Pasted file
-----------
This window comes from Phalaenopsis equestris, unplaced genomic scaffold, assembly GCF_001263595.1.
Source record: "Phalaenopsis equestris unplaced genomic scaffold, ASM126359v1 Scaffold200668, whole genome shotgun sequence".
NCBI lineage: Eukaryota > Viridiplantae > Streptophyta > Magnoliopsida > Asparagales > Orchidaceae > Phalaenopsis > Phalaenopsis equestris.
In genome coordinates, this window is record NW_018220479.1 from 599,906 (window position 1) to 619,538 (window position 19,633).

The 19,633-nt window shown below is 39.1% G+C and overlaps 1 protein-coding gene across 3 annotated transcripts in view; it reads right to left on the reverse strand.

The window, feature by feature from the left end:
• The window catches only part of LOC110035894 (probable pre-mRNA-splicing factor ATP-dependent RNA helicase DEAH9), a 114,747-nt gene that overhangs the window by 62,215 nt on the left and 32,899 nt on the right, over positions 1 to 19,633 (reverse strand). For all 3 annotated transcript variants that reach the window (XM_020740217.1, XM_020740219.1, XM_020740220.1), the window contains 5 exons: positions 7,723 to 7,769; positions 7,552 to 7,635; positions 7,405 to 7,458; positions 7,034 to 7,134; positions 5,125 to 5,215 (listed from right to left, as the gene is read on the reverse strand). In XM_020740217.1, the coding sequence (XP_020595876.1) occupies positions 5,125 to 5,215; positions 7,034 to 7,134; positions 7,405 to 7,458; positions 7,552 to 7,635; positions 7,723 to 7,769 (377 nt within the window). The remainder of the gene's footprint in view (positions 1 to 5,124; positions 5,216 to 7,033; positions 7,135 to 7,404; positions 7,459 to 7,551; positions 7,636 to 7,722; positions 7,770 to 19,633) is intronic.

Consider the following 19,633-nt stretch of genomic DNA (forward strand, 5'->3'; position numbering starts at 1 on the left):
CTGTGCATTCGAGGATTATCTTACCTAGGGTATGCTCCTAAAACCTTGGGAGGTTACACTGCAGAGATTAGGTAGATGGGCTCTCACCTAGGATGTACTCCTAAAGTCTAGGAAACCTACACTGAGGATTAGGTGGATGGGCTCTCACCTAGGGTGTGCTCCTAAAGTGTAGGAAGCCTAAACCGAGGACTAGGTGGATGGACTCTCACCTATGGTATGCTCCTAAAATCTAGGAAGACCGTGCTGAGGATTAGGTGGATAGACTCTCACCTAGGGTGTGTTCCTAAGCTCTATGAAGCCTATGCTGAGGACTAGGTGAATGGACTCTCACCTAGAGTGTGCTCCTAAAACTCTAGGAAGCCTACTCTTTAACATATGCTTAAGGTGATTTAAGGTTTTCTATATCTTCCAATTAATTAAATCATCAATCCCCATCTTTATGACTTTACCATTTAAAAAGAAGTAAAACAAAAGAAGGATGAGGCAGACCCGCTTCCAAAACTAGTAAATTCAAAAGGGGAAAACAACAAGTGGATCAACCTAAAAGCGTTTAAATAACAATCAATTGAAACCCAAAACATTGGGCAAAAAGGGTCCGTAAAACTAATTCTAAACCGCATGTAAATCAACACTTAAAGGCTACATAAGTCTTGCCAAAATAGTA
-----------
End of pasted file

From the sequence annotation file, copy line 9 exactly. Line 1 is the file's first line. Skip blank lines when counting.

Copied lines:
CTGTGCATTCGAGGATTATCTTACCTAGGGTATGCTCCTAAAACCTTGGGAGGTTACACTGCAGAGATTAGGTAGATGGGCTCTCACCTAGGATGTACTCCTAAAGTCTAGGAAACCTACACTGAGGATTAGGTGGATGGGCTCTCACCTAGGGTGTGCTCCTAAAGTGTAGGAAGCCTAAACCGAGGACTAGGTGGATGGACTCTCACCTATGGTATGCTCCTAAAATCTAGGAAGACCGTGCTGAGGATTAGGTGGATAGACTCTCACCTAGGGTGTGTTCCTAAGCTCTATGAAGCCTATGCTGAGGACTAGGTGAATGGACTCTCACCTAGAGTGTGCTCCTAAAACTCTAGGAAGCCTACTCTTTAACATATGCTTAAGGTGATTTAAGGTTTTCTATATCTTCCAATTAATTAAATCATCAATCCCCATCTTTATGACTTTACCATTTAAAAAGAAGTAAAACAAAAGAAGGATGAGGCAGACCCGCTTCCAAAACTAGTAAATTCAAAAGGGGAAAACAACAAGTGGATCAACCTAAAAGCGTTTAAATAACAATCAATTGAAACCCAAAACATTGGGCAAAAAGGGTCCGTAAAACTAATTCTAAACCGCATGTAAATCAACACTTAAAGGCTACATAAGTCTTGCCAAAATAGTA